The Norseman building as a watering hole dates back to the 1500’s when it was known as the Wooden Man Tavern due to a wooden Viking figure on the corner of the street. We are The Norseman Temple Bar 1696 as this was the year the premises was First Licenced! James Monks owned the establishment in the 1840s. James bonded whiskey for Jameson and we have an original label sent by his great great granddaughter. We still take pride in working with local distillers including Dublin’s own distillery Teeling. The pub originally took the name The Norseman as a nod to the Wooden Man Viking in our own history and the local Viking history from the discovery in the 70’s of Viking ships and artefacts on Wood quay.
Ryan’s of Parkgate Street is an original Victorian public house located near the front gate of the Phoenix Park. Made famous for pouring one of the best pints in Dublin, it’s now also gaining a reputation for it’s popular oyster bar. At Ryan’s you can still see many of its original Victorian features such as gas lamps, whiskey barrels, tea drawers and traditional snugs. The barmen are slightly more recent. Ryan’s has two original snug bars, which were used in the 1900’s by ladies when it was frowned upon for women to be seen in pubs. Our famous clock is the oldest two-faced clock in Ireland. Made by Frengly Brothers in Germany, it’s been watching the world go by for over 130 years.
Slatterys Bar & Early House, loved by locals and visitors alike is famous for among many other things its full Irish breakfast, served from 7 a.m six days a week and 12.30 p.m on Sundays. From a toasted sandwich to a full Irish – We cater for all appetites! We open at 7.00 a.m every day except Sunday when we open at 12.30 p.m. Traditional Irish Fare Food served from 8am until 9.30pm 6 days a week and from 12.30 p.m. to 9.30 p.m. on Sundays.
The Hut is a family owned traditional Victorian bar on Dublin’s North side. We offer a genuinely authentic slice of Dublin pub life as it should be. No hype, no gimmicks. Just old fashioned pub values of good food, quality drinks and a warm, friendly atmosphere. Our aim is to provide a relaxed and enjoyable social experience to all who enter. At The Hut there are no strangers ….. only good friends you haven’t met! Your satisfaction is our priority and for that reason we will always do our best to please. If we get something wrong be sure to let us know and we will make every effort to correct it. As a customer of our pub we value your comments and suggestions as to how we can increase the enjoyment of your visit.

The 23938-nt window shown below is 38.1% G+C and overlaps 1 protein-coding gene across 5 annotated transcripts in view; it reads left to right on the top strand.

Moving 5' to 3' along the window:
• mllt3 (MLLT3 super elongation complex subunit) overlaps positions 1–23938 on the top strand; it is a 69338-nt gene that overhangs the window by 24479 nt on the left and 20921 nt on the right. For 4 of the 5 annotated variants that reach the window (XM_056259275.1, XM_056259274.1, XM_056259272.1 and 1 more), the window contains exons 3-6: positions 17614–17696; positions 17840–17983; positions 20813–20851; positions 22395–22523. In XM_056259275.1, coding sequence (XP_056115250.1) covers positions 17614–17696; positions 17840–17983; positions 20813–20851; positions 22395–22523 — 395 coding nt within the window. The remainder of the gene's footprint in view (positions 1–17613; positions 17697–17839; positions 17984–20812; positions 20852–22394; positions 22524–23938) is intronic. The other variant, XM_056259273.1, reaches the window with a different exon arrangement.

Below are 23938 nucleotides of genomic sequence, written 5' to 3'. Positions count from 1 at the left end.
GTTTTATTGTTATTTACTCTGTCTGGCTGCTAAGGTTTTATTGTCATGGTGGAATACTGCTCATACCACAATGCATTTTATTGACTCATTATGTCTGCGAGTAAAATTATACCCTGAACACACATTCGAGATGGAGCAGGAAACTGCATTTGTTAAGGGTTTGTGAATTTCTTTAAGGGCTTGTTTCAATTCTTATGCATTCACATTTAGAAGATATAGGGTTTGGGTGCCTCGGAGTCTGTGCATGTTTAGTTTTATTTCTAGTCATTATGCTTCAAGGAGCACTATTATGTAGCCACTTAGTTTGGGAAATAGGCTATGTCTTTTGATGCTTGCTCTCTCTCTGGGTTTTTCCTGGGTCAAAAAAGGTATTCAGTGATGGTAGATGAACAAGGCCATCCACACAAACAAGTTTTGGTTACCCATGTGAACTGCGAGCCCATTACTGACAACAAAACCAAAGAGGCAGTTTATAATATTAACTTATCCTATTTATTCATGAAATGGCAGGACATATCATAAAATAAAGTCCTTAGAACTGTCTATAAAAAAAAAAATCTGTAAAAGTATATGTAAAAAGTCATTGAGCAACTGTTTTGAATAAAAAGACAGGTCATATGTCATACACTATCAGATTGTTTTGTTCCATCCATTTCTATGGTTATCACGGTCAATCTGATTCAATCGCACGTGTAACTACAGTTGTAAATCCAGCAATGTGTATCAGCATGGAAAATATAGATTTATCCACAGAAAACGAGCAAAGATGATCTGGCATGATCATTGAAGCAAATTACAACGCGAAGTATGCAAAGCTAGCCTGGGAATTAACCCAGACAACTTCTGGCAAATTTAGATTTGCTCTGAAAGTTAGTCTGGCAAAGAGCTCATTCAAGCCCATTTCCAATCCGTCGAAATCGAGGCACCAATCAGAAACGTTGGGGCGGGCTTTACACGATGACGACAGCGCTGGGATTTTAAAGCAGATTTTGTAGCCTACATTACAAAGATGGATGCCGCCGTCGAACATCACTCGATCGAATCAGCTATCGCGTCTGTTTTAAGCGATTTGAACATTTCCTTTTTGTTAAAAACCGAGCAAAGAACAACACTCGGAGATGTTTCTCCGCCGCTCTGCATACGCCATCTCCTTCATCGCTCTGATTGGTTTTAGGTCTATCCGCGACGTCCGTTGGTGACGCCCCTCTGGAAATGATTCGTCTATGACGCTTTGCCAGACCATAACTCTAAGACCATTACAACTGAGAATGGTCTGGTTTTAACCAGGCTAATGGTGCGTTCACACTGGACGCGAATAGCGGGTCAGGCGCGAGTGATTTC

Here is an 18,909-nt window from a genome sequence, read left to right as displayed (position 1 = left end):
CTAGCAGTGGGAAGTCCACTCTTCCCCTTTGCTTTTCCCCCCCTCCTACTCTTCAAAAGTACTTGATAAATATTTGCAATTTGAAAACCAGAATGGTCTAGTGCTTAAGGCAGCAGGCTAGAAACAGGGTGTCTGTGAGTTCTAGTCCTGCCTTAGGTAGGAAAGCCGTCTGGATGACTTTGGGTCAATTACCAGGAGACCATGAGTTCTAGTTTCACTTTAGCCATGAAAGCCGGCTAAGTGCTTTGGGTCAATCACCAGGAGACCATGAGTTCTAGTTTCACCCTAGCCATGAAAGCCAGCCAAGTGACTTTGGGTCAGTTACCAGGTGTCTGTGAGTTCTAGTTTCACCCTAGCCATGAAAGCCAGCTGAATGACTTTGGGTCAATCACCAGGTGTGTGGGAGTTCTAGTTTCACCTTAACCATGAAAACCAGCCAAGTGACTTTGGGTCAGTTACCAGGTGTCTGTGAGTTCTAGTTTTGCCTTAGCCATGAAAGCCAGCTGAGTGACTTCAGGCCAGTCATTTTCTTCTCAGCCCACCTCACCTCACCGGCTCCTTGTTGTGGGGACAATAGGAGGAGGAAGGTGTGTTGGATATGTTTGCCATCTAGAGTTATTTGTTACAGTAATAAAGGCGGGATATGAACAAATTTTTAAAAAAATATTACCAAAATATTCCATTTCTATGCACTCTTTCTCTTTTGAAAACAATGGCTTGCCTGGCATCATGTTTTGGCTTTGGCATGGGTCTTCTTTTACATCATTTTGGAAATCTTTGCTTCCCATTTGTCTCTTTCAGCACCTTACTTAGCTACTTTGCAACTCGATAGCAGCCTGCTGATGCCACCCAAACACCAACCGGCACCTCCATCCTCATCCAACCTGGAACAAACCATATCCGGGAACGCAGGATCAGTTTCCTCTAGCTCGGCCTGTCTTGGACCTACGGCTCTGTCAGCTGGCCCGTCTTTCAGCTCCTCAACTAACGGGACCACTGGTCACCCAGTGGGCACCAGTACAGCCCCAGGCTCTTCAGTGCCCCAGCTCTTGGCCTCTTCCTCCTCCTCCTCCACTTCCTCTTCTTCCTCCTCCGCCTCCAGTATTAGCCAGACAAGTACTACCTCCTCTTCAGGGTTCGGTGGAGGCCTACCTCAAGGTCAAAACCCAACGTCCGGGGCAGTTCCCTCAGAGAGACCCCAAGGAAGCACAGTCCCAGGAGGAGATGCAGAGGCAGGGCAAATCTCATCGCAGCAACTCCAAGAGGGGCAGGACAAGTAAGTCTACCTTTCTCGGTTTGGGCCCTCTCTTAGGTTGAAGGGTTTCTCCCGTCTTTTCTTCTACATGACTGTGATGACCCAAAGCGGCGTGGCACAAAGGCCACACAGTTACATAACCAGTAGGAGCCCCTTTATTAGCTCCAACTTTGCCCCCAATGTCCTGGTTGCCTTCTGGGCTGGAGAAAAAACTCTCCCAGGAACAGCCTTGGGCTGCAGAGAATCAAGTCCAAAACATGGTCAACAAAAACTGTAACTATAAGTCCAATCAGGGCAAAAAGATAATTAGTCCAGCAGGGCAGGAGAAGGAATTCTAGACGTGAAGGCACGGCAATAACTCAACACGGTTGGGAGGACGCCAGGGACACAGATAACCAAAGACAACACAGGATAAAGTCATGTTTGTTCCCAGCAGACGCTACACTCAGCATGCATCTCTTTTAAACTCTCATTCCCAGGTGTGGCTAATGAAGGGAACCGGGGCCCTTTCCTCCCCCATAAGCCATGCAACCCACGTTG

There is little doubt that the building which houses this famed Dublin public house is over two hundred years old. In 1854 the registered licence holder was John Dunne and in 1886 the pub was sold to the O’Donohoe family and was named the International Bar. Since then the pub has retained it’s original Victorian decor which includes a wonderfully ornate hand-carved mahogany one-piece reredos. The carvings are of the river gods of Ireland and match in perfectly with the oak barrels and brass taps where once whiskey, porter and wine were poured liberally into thirsty drinkers glasses. Joyce mentioned the pub as Ruggy O’Donohoe’s as there was a tradition in Dublin to refer to the pub not by it’s name but by that of the licence holder. It is no small boast the owners ot the International Bar are the same O’Donohoe family who took over in the 1880′s making it Dublin’s oldest family owned bar. Over the years the International has played host to a vast array of litarary and political characters. From Michael Collins to Brendan Behan, JP Donleavy to Paddy Kavanagh, poets, dreamers, musicians and even the occasional artist such as Harry Kernoff have enjoyed the […]
Celebrating over 250 years in business. Established in 1766 this shrine to antiquity is one of Dublin’s oldest, most beautiful and best loved pubs, abundant in traditional charm and exuding genuine Victorian originality, the interior dates from 1881. The title The Long Hall is derived from Dublin publore as a consequence of the long narrow hallway snug, that ran parallel to the back bar. The pub is the product of splendid Victorian design symmetry in which the sum of its parts including elaborate gold leaf enhancements, meticulous handcrafted wood carvings, beveled and ornate glass all come together to create one of the iconic and leading lights of 20th century Dublin publife.